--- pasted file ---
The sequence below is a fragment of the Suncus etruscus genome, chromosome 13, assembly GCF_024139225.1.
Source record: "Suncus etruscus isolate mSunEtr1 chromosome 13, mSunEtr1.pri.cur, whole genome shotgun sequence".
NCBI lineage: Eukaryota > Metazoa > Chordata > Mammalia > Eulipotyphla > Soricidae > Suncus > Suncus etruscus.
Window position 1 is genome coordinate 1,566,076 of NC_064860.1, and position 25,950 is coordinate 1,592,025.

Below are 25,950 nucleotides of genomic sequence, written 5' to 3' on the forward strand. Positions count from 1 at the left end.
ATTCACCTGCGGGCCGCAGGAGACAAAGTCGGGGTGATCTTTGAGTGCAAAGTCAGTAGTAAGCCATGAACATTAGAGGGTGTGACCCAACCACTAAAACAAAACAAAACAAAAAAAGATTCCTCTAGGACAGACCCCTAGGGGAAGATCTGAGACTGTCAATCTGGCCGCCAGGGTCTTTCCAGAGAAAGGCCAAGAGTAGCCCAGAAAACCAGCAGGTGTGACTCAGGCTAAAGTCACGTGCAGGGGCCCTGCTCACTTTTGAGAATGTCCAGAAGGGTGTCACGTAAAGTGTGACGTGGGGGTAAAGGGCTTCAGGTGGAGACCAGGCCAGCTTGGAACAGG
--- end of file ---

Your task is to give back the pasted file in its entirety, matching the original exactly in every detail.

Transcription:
The sequence below is a fragment of the Suncus etruscus genome, chromosome 13, assembly GCF_024139225.1.
Source record: "Suncus etruscus isolate mSunEtr1 chromosome 13, mSunEtr1.pri.cur, whole genome shotgun sequence".
NCBI lineage: Eukaryota > Metazoa > Chordata > Mammalia > Eulipotyphla > Soricidae > Suncus > Suncus etruscus.
Window position 1 is genome coordinate 1,566,076 of NC_064860.1, and position 25,950 is coordinate 1,592,025.

Below are 25,950 nucleotides of genomic sequence, written 5' to 3' on the forward strand. Positions count from 1 at the left end.
ATTCACCTGCGGGCCGCAGGAGACAAAGTCGGGGTGATCTTTGAGTGCAAAGTCAGTAGTAAGCCATGAACATTAGAGGGTGTGACCCAACCACTAAAACAAAACAAAACAAAAAAAGATTCCTCTAGGACAGACCCCTAGGGGAAGATCTGAGACTGTCAATCTGGCCGCCAGGGTCTTTCCAGAGAAAGGCCAAGAGTAGCCCAGAAAACCAGCAGGTGTGACTCAGGCTAAAGTCACGTGCAGGGGCCCTGCTCACTTTTGAGAATGTCCAGAAGGGTGTCACGTAAAGTGTGACGTGGGGGTAAAGGGCTTCAGGTGGAGACCAGGCCAGCTTGGAACAGG